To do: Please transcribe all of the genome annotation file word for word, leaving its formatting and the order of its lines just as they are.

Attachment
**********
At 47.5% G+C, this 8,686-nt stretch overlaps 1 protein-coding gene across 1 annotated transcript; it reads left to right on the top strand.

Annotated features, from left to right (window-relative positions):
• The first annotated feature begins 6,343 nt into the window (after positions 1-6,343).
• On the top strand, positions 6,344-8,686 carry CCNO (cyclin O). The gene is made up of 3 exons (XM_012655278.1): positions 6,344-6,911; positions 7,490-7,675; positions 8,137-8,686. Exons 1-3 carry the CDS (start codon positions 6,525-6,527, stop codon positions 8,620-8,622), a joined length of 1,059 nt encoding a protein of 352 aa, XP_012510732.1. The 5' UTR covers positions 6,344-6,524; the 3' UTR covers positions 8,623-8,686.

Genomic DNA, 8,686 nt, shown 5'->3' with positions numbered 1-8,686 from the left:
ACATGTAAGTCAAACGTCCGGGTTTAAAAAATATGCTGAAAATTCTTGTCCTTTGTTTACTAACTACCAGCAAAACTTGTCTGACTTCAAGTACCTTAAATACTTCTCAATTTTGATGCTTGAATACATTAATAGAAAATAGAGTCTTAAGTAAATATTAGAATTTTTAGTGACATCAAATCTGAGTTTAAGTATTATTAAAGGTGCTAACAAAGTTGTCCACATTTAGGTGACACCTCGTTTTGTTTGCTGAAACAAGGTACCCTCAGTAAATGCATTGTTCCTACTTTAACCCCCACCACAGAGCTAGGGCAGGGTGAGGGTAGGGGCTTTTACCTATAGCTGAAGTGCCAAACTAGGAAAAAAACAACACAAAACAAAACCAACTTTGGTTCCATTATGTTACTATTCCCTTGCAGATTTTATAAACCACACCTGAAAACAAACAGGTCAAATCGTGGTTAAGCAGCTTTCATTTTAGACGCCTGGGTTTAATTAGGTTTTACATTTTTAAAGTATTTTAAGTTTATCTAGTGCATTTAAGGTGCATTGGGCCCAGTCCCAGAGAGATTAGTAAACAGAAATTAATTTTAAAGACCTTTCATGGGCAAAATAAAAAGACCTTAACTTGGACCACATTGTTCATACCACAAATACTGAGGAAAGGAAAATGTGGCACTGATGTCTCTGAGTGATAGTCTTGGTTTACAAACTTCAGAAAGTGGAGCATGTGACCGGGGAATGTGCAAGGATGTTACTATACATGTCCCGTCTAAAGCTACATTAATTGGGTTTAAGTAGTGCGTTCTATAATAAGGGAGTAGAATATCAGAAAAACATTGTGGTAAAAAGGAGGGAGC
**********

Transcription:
At 47.5% G+C, this 8,686-nt stretch overlaps 1 protein-coding gene across 1 annotated transcript; it reads left to right on the top strand.

Annotated features, from left to right (window-relative positions):
• The first annotated feature begins 6,343 nt into the window (after positions 1-6,343).
• On the top strand, positions 6,344-8,686 carry CCNO (cyclin O). The gene is made up of 3 exons (XM_012655278.1): positions 6,344-6,911; positions 7,490-7,675; positions 8,137-8,686. Exons 1-3 carry the CDS (start codon positions 6,525-6,527, stop codon positions 8,620-8,622), a joined length of 1,059 nt encoding a protein of 352 aa, XP_012510732.1. The 5' UTR covers positions 6,344-6,524; the 3' UTR covers positions 8,623-8,686.

Genomic DNA, 8,686 nt, shown 5'->3' with positions numbered 1-8,686 from the left:
ACATGTAAGTCAAACGTCCGGGTTTAAAAAATATGCTGAAAATTCTTGTCCTTTGTTTACTAACTACCAGCAAAACTTGTCTGACTTCAAGTACCTTAAATACTTCTCAATTTTGATGCTTGAATACATTAATAGAAAATAGAGTCTTAAGTAAATATTAGAATTTTTAGTGACATCAAATCTGAGTTTAAGTATTATTAAAGGTGCTAACAAAGTTGTCCACATTTAGGTGACACCTCGTTTTGTTTGCTGAAACAAGGTACCCTCAGTAAATGCATTGTTCCTACTTTAACCCCCACCACAGAGCTAGGGCAGGGTGAGGGTAGGGGCTTTTACCTATAGCTGAAGTGCCAAACTAGGAAAAAAACAACACAAAACAAAACCAACTTTGGTTCCATTATGTTACTATTCCCTTGCAGATTTTATAAACCACACCTGAAAACAAACAGGTCAAATCGTGGTTAAGCAGCTTTCATTTTAGACGCCTGGGTTTAATTAGGTTTTACATTTTTAAAGTATTTTAAGTTTATCTAGTGCATTTAAGGTGCATTGGGCCCAGTCCCAGAGAGATTAGTAAACAGAAATTAATTTTAAAGACCTTTCATGGGCAAAATAAAAAGACCTTAACTTGGACCACATTGTTCATACCACAAATACTGAGGAAAGGAAAATGTGGCACTGATGTCTCTGAGTGATAGTCTTGGTTTACAAACTTCAGAAAGTGGAGCATGTGACCGGGGAATGTGCAAGGATGTTACTATACATGTCCCGTCTAAAGCTACATTAATTGGGTTTAAGTAGTGCGTTCTATAATAAGGGAGTAGAATATCAGAAAAACATTGTGGTAAAAAGGAGGGAGC